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October 29, 2010

Will white-collar offenders get special sentencing help from new guidelines on age?

The question in the title of this post is prompted by this Bloomberg story, which is headlined "White-Collar Criminals in US May Invoke Age to Seek Lighter Sentence." Here are excerpts:

Elderly people convicted of financial fraud and other federal crimes will be more likely to invoke their age in seeking lower prison terms due to a change in U.S. sentencing guidelines set to go into effect Nov. 1, a white-collar crime expert said.

The amendment states that age may be relevant in calculating sentencing ranges. The current language says age is “not ordinarily relevant.” Some high-profile defendants such as Adelphia Communications Corp.’s John Rigas and former Illinois Governor George Ryan were in their 70s and 80s when sentenced.

“These sentences can turn into death sentences for individuals who are older,” Jeff Ifrah, co-author of “Federal Sentencing for Business Crimes,” said in a phone interview. “You’ll start seeing defendants” ask for lower departures from the normal guideline “based on age in the appropriate circumstances.”

White-collar defendants tend to be older than those convicted of other federal crimes. Almost half of all defendants sentenced last year for tax offenses and 28.3 percent for money laundering were older than 50, the most of any age category in statistics compiled by the U.S. Sentencing Commission.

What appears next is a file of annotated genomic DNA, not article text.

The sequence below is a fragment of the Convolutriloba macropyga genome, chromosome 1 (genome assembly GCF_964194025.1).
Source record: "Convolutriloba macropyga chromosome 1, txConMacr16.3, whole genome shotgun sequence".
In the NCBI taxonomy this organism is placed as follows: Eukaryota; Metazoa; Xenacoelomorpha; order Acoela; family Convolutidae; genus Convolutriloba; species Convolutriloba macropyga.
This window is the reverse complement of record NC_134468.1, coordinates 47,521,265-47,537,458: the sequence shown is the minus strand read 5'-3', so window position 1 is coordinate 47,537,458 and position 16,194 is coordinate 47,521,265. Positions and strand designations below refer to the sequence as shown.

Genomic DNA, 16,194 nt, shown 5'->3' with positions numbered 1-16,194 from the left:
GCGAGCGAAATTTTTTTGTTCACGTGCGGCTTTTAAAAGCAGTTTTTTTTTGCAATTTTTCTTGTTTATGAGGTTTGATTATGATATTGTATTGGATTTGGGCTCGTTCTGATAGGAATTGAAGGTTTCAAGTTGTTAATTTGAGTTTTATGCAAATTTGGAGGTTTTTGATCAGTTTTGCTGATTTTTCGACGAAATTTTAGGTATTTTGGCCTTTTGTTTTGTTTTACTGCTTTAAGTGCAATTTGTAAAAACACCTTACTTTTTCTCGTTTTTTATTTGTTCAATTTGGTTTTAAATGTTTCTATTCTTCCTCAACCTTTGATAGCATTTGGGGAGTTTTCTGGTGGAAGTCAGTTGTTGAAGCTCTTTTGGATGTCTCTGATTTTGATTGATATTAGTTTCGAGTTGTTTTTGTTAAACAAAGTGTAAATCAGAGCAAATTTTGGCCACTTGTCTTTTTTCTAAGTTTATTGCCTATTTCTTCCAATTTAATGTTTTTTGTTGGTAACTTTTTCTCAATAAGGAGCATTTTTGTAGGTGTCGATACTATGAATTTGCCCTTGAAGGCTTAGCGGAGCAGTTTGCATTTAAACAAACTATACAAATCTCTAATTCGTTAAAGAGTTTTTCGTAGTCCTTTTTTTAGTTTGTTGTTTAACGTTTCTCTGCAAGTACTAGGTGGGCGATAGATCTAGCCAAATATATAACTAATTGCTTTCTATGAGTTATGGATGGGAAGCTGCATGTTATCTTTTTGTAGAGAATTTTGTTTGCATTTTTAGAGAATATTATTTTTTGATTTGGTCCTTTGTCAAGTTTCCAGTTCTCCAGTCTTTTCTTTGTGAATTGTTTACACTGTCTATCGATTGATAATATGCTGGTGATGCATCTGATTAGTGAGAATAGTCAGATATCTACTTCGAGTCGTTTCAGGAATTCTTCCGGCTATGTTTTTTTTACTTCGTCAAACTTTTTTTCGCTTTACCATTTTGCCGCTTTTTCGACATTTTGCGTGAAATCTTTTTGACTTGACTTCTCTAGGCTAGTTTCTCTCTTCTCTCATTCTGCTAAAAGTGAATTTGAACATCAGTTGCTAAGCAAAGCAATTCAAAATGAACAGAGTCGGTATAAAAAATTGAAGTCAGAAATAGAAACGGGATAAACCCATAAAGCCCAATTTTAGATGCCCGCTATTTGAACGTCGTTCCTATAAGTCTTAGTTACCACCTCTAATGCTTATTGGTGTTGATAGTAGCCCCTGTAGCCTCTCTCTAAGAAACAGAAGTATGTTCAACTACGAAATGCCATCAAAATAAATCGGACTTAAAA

Defendants in 22 percent of larceny cases and 19.8 percent of fraud cases were older than 50, according to the commission, a Washington-based agency that advises the president and Congress on crime policy.

Last year, only 2.6 percent of defendants got a downward departure from the guideline range due to age, according to the commission....

“We were supportive of this particular amendment,” Mark P. Rankin, co-chairman of the sentencing committee at the National Association of Criminal Defense Lawyers, said in a phone interview. “Anything that broadens the scope of the district judge’s discretion is good for the sentencing process.” Rankin is a partner at Shutts & Bowen LLP in Tampa, Florida....

While the federal sentencing guidelines, in effect since 1987, have been advisory rather than mandatory since a 2005 U.S. Supreme Court ruling, statistics show that courts continue to adhere to them. Last year, 56.8 percent of defendants were sentenced within the guideline range and another 25.3 percent were sentenced below it at the government’s request, according to the sentencing commission.

October 29, 2010 at 08:55 AM | Permalink

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